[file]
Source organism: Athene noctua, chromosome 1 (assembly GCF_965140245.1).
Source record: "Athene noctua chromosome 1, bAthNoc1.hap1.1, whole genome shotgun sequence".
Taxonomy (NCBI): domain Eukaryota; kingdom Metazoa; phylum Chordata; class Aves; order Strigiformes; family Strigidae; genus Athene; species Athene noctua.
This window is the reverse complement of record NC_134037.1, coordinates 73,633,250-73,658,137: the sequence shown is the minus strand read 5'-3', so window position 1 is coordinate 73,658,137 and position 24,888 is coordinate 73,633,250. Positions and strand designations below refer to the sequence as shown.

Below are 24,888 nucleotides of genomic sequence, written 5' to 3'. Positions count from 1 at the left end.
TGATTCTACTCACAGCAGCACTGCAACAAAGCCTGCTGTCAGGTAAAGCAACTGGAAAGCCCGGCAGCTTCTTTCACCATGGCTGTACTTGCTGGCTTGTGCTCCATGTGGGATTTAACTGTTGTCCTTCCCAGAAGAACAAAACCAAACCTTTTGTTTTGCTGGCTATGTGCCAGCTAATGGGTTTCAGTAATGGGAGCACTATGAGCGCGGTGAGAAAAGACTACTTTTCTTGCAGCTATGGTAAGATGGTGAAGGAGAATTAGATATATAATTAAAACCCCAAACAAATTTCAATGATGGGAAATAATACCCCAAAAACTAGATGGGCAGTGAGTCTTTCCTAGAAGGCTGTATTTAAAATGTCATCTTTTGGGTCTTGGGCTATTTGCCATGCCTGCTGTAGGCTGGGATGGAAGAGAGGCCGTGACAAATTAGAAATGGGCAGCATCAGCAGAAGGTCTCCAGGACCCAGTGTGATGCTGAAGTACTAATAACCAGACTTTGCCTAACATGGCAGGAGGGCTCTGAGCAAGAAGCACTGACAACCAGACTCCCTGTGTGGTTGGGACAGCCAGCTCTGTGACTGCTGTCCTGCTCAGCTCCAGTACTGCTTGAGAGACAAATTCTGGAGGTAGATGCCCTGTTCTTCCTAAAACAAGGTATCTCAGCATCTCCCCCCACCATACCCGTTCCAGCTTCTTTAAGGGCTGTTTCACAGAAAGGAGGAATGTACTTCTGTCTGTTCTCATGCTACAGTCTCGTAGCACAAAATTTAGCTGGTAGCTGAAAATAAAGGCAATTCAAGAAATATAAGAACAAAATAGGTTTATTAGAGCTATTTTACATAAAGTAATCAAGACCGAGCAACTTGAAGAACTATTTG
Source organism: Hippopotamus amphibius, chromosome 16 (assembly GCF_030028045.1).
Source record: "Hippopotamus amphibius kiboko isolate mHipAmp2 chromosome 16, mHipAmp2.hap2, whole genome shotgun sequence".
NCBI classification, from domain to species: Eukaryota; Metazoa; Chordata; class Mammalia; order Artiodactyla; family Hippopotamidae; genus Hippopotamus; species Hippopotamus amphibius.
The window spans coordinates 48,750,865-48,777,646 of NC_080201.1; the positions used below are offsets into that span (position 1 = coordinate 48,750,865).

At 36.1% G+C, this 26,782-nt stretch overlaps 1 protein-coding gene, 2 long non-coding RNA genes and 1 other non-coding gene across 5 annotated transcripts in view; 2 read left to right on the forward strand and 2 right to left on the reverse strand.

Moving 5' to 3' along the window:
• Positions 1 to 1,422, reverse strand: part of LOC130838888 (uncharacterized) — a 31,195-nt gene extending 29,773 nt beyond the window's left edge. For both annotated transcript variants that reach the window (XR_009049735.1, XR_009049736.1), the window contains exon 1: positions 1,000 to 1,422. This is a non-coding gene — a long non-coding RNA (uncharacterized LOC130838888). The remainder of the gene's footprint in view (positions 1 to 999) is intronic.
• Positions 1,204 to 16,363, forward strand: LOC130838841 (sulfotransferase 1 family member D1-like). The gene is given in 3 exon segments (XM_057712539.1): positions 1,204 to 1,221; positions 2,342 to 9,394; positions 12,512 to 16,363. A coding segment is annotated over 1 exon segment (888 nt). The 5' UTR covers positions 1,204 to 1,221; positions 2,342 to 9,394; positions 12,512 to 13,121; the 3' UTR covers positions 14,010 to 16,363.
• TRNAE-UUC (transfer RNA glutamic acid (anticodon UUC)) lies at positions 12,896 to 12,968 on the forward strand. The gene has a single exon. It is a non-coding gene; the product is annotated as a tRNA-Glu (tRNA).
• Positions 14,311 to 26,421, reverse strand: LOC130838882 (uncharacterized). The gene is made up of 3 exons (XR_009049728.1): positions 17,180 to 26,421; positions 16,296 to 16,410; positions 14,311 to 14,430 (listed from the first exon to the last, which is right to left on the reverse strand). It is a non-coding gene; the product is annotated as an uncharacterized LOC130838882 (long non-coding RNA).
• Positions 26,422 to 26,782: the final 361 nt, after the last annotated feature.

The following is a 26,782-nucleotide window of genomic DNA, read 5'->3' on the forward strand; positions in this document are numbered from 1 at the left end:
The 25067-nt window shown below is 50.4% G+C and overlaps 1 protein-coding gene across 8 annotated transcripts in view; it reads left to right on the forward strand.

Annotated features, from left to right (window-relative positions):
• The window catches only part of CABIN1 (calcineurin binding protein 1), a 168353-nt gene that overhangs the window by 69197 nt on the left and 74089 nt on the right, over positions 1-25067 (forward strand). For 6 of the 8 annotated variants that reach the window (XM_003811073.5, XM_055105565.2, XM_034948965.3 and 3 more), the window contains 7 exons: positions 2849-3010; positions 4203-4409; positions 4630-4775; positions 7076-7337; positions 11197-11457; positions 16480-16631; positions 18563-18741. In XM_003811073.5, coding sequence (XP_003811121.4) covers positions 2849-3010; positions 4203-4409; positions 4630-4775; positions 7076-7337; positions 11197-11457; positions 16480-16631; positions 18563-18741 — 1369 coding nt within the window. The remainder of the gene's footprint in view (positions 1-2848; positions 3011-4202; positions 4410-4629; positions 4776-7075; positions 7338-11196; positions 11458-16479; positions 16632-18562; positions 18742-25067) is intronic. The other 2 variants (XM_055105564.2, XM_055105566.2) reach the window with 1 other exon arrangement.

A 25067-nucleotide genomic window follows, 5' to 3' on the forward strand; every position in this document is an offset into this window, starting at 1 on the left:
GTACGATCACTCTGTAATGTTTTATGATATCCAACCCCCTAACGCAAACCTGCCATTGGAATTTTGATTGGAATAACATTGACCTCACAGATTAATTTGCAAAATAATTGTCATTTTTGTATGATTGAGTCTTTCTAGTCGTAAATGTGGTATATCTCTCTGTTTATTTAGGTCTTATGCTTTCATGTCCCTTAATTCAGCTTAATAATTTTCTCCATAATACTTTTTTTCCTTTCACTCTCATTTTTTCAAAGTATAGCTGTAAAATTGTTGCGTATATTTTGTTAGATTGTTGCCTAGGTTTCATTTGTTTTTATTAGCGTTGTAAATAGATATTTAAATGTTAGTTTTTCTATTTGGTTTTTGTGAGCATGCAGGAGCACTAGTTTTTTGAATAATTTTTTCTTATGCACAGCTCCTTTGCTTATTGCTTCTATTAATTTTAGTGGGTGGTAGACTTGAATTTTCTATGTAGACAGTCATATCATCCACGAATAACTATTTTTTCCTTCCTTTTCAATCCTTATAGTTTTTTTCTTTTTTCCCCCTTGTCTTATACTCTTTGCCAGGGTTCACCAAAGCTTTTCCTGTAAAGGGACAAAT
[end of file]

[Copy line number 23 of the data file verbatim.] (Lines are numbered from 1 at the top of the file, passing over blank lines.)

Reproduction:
GTACGATCACTCTGTAATGTTTTATGATATCCAACCCCCTAACGCAAACCTGCCATTGGAATTTTGATTGGAATAACATTGACCTCACAGATTAATTTGCAAAATAATTGTCATTTTTGTATGATTGAGTCTTTCTAGTCGTAAATGTGGTATATCTCTCTGTTTATTTAGGTCTTATGCTTTCATGTCCCTTAATTCAGCTTAATAATTTTCTCCATAATACTTTTTTTCCTTTCACTCTCATTTTTTCAAAGTATAGCTGTAAAATTGTTGCGTATATTTTGTTAGATTGTTGCCTAGGTTTCATTTGTTTTTATTAGCGTTGTAAATAGATATTTAAATGTTAGTTTTTCTATTTGGTTTTTGTGAGCATGCAGGAGCACTAGTTTTTTGAATAATTTTTTCTTATGCACAGCTCCTTTGCTTATTGCTTCTATTAATTTTAGTGGGTGGTAGACTTGAATTTTCTATGTAGACAGTCATATCATCCACGAATAACTATTTTTTCCTTCCTTTTCAATCCTTATAGTTTTTTTCTTTTTTCCCCCTTGTCTTATACTCTTTGCCAGGGTTCACCAAAGCTTTTCCTGTAAAGGGACAAAT